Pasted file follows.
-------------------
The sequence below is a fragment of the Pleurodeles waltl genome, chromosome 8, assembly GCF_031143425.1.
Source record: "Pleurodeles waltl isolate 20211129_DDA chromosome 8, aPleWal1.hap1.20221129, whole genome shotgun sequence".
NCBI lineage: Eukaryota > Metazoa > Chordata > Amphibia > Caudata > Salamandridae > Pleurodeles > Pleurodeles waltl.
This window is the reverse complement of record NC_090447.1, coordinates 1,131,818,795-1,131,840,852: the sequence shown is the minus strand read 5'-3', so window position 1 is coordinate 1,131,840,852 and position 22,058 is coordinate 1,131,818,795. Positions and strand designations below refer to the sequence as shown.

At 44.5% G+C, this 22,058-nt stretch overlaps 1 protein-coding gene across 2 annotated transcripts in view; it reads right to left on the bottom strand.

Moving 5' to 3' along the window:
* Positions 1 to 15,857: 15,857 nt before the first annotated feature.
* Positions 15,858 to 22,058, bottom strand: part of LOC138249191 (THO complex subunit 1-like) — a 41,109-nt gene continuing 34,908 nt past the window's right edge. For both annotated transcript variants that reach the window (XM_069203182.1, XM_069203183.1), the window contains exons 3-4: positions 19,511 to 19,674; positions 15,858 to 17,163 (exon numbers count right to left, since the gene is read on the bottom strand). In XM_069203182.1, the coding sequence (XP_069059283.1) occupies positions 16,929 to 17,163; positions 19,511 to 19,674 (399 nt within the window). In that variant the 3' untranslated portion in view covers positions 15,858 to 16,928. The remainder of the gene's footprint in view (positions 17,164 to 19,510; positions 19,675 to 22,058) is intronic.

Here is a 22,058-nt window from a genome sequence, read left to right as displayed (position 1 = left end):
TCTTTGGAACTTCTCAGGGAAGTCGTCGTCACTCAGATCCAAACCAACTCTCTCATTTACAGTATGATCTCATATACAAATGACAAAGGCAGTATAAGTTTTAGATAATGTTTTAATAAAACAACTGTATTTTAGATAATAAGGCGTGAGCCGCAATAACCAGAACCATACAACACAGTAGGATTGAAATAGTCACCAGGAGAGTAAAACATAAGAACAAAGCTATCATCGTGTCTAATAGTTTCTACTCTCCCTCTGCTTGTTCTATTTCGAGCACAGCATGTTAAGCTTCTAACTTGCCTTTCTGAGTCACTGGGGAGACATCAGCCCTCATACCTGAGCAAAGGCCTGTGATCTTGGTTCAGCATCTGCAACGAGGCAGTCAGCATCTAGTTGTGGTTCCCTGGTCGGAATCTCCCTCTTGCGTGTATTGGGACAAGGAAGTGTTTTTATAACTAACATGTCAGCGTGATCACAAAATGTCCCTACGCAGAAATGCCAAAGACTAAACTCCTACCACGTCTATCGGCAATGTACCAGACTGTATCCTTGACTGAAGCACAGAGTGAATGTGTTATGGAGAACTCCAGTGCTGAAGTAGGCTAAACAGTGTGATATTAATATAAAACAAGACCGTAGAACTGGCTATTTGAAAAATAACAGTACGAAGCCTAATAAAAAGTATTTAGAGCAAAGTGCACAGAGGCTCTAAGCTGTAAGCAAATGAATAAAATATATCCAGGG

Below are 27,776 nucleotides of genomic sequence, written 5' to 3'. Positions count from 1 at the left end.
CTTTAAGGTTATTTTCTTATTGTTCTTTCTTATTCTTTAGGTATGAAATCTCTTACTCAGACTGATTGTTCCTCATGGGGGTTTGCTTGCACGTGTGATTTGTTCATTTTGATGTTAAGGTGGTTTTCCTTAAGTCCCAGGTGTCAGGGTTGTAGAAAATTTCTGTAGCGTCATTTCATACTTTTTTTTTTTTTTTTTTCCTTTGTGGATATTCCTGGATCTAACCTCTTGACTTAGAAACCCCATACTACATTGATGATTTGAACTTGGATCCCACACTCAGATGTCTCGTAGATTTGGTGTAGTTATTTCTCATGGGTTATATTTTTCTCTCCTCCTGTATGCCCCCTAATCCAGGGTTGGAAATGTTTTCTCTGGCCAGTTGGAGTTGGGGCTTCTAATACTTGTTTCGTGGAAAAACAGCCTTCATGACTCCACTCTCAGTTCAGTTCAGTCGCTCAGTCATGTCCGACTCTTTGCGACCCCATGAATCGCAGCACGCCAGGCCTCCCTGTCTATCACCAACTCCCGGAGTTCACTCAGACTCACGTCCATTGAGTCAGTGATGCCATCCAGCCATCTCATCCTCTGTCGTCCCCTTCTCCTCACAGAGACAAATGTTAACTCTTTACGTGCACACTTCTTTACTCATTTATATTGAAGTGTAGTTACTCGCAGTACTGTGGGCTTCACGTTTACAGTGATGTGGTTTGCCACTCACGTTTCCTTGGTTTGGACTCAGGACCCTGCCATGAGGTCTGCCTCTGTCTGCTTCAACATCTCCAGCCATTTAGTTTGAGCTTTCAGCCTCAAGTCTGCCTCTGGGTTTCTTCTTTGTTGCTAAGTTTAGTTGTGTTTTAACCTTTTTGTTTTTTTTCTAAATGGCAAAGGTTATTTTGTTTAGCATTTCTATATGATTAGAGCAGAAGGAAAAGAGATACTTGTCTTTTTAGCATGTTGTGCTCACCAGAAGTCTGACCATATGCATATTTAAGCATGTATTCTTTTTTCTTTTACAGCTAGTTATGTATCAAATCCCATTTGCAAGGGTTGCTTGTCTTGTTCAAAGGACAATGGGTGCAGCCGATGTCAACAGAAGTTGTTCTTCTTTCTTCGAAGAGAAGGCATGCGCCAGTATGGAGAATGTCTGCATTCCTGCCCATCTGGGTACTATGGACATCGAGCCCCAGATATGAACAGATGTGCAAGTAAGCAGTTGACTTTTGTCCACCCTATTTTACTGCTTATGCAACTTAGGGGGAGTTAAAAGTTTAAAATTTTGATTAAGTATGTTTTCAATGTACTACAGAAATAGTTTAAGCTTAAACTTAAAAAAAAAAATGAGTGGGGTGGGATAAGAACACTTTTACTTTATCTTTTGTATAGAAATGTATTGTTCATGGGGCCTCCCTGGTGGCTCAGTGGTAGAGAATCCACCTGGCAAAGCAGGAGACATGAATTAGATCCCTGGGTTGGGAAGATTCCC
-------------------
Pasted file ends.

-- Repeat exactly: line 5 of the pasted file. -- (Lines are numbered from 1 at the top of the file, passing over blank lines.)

At 44.5% G+C, this 22,058-nt stretch overlaps 1 protein-coding gene across 2 annotated transcripts in view; it reads right to left on the bottom strand.